by HEATHER LEE LEAP
My children are like sunflowers; I turn my head and they seem to have grown taller. I find myself mock-shouting at them, “Stop growing!” They grin and sidle up to me, their hands held like visors at their foreheads, estimating how soon they will be taller than I am.
At fourteen, my daughter Olivia has to bend down to kiss me on the nose. Some of her glee has mellowed now she is accustomed to towering four inches above me. The thrill has been tempered by the increasing responsibility and higher expectations we impose on her and which she chooses for herself as she gets older. That poised young woman who is fierce on the soccer field and aces all her classes is still a little girl though, one who needs to play and shout, cry and be goofy.
When Olivia was nearly twelve, she came to me exclaiming she had a loose tooth. “Is it supposed to be loose? Don’t wiggle it!” I cautioned. Her little sisters looked like jack-o-lanterns, but she hadn’t lost a tooth in ages. She insisted this was a baby tooth; it wasn’t way in the back with those late-arriving permanent molars. I still discouraged her from wiggling it. The next day it came out anyway, well within its rights.
The following week, my girl with the missing tooth had her first period. I’d just been chatting with another mom about our growing girls, about being the mothers of middle-school girls, speculating when they would hit this milestone. I’d felt like it was imminent, my friend thought it would be months yet for her own daughter. Call it maternal instinct: somehow we were tuned into the signs. I was relieved I managed to hide my own menarche baggage when Olivia called, “Mom…?” in a wavering voice from behind the closed bathroom door. I tucked my negative memories away to address some other time and welcomed my daughter into her new status. She recovered quickly from the initial mess and awkwardness and was proud and bouncy, wide-eyed and smiling. In a tiny nod to a coming-of-age ceremony, we went together to get her ears pierced the next day. A week later my newly minted young woman lost another baby tooth.
When Olivia was nearly twelve, she came to me exclaiming she had a loose tooth. “Is it supposed to be loose? Don’t wiggle it!” I cautioned.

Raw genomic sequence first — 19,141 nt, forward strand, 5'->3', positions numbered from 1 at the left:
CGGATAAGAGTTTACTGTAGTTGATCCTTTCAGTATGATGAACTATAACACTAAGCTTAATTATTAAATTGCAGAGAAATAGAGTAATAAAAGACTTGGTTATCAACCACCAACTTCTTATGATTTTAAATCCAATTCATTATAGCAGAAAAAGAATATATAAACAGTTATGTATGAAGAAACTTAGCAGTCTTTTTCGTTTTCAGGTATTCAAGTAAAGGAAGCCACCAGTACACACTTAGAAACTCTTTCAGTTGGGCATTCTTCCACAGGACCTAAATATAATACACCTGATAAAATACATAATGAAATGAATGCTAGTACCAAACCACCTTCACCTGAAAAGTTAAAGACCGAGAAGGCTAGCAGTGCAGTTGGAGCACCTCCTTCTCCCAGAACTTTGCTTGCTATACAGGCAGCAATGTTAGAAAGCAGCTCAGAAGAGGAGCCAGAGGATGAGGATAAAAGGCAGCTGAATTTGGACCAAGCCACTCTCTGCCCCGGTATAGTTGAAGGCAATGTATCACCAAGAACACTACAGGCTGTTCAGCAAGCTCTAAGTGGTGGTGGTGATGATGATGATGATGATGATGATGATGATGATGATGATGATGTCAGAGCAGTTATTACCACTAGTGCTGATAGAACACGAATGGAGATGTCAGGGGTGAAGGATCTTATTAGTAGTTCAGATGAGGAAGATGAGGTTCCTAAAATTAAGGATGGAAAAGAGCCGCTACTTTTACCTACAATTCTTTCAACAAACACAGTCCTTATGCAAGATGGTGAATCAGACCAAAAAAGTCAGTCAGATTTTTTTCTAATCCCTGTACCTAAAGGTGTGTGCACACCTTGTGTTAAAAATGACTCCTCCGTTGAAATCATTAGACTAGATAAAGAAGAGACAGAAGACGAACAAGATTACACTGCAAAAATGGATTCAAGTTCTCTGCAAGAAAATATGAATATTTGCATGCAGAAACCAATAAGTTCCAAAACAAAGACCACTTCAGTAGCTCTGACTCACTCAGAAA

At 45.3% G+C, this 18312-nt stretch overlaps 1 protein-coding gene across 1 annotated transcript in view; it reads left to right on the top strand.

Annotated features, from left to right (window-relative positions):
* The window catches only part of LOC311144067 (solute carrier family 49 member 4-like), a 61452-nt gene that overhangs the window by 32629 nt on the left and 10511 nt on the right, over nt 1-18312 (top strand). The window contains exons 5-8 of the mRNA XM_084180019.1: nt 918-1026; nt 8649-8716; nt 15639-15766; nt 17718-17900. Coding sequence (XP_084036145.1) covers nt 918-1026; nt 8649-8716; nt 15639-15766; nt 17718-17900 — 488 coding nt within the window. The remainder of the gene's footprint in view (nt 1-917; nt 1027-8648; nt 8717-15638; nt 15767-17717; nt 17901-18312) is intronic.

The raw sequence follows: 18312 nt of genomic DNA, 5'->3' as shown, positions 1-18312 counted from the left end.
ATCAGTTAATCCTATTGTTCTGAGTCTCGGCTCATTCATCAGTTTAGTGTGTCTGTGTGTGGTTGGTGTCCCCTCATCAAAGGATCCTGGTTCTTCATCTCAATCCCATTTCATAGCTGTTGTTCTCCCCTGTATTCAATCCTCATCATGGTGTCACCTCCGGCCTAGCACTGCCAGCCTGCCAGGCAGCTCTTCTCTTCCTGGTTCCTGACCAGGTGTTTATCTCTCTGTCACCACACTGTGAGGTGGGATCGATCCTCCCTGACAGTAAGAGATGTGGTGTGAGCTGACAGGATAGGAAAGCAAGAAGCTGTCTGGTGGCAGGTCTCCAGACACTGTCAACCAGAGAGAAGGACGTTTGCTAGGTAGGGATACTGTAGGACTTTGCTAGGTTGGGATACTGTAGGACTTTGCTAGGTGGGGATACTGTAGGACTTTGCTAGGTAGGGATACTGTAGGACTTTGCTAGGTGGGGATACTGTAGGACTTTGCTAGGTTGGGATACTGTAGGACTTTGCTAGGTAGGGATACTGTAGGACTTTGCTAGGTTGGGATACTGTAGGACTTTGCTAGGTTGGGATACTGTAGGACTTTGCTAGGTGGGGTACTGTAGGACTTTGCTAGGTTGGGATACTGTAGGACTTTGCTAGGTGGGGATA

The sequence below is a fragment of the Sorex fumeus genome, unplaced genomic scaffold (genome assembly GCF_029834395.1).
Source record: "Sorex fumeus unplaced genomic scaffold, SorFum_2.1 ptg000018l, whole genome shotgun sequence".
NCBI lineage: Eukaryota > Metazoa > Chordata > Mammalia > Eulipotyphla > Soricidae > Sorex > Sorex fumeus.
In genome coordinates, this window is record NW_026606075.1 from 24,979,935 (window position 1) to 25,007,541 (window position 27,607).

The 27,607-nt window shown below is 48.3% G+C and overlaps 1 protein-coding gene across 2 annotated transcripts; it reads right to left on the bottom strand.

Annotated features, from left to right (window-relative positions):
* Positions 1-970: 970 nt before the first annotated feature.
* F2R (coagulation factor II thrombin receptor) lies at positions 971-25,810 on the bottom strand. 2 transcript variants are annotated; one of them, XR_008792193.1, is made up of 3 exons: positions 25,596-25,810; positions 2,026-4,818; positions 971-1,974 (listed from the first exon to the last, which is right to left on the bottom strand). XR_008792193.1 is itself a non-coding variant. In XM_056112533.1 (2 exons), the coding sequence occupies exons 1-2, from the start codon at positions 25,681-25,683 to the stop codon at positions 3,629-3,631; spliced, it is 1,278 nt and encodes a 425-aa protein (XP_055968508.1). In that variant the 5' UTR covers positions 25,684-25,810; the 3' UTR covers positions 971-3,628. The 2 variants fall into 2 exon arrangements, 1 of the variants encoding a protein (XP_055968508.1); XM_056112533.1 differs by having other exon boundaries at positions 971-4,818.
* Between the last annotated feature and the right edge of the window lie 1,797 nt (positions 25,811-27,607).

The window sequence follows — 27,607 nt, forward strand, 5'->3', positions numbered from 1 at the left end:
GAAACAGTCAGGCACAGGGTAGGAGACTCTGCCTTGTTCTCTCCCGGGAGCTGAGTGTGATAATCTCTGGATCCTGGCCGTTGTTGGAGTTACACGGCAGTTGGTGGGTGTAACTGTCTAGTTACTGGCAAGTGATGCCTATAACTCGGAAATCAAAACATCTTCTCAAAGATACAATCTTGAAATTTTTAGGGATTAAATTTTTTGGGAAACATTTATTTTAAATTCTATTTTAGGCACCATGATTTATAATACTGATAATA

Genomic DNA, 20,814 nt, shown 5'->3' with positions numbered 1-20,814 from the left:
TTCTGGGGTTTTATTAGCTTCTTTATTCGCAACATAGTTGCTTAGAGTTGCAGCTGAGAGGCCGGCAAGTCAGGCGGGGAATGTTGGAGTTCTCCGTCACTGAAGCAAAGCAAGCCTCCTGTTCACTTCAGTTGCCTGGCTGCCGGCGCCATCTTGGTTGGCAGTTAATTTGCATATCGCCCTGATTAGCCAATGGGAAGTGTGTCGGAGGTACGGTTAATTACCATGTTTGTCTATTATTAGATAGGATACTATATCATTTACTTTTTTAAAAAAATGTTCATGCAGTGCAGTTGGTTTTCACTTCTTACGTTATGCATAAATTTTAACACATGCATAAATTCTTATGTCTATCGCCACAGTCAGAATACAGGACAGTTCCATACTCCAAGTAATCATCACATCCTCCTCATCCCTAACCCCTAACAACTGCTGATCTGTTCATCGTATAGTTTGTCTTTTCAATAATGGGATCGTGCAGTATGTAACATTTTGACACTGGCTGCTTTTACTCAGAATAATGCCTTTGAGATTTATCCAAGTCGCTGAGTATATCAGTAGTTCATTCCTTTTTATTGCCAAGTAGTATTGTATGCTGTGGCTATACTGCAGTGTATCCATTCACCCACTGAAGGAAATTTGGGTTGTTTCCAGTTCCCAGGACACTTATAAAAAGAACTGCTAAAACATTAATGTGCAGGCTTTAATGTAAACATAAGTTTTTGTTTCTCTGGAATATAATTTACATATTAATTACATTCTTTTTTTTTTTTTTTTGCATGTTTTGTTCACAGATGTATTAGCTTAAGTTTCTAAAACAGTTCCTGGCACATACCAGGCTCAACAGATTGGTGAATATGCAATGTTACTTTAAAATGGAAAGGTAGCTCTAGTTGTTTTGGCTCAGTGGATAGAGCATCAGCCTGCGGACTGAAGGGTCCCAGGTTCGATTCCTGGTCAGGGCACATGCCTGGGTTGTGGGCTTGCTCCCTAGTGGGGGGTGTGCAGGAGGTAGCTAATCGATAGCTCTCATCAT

How grateful I was for those teeth. Like parentheses, they enclosed the experience, reminding me to hold my daughter close as she makes this journey into womanhood. I felt pulled by the tides, back and forth between her childhood and her nascent adulthood. My daughter’s tiny milk teeth seemed tangible evidence of her emotional state. They became a talisman of the hormonal waves we will ride throughout her adolescence and stood as a reminder to me these are tug-of-war years during which she will slip back and forth, at one moment a little girl, at the next a young woman.
More than a year passed, and my girl/woman learned to anticipate her periods and plan ahead. One evening she rummaged in the bathroom cupboard for pads to stash in her backpack for school, and then went to brush her teeth. She came to me a few minutes later. Hand extended with something in her palm, she said with a casual smile, “Oh, Mom, by the way, I lost another tooth.”
”What are you, five?” I exclaimed, eyebrows raised. “Go put it in the tooth pillow.” I nodded toward the hall closet.
She paused and gazed at me, her head tilted to one side. In the warm silence between us there was room for the tooth fairy. She turned and pulled the tiny silk fairy pillow off the closet shelf, tucking the tooth in the pocket. Still smiling she rolled her eyes at me and put the pillow in its place of honor on the windowsill.
Olivia isn’t five, of course, though she still seems to grow overnight. On a recent Saturday morning she glared at us, tired and crabby. Tired myself, I wanted to bark at her to cut us some slack, but instead I paused. I looked at her looming over her sisters and stopped. “Go eat something,” I said. “I swear you were not this tall yesterday. You’re growing too fast; it’s making you grumpy. Go eat!” She groaned and glared, then smiled with just one corner of her mouth before pulling a package of English muffins out of the drawer.
Freelance writer HEATHER LEE LEAP, from Oregon, is mother to three girls. She and her husband would like them to stay little forever, but they are not cooperating.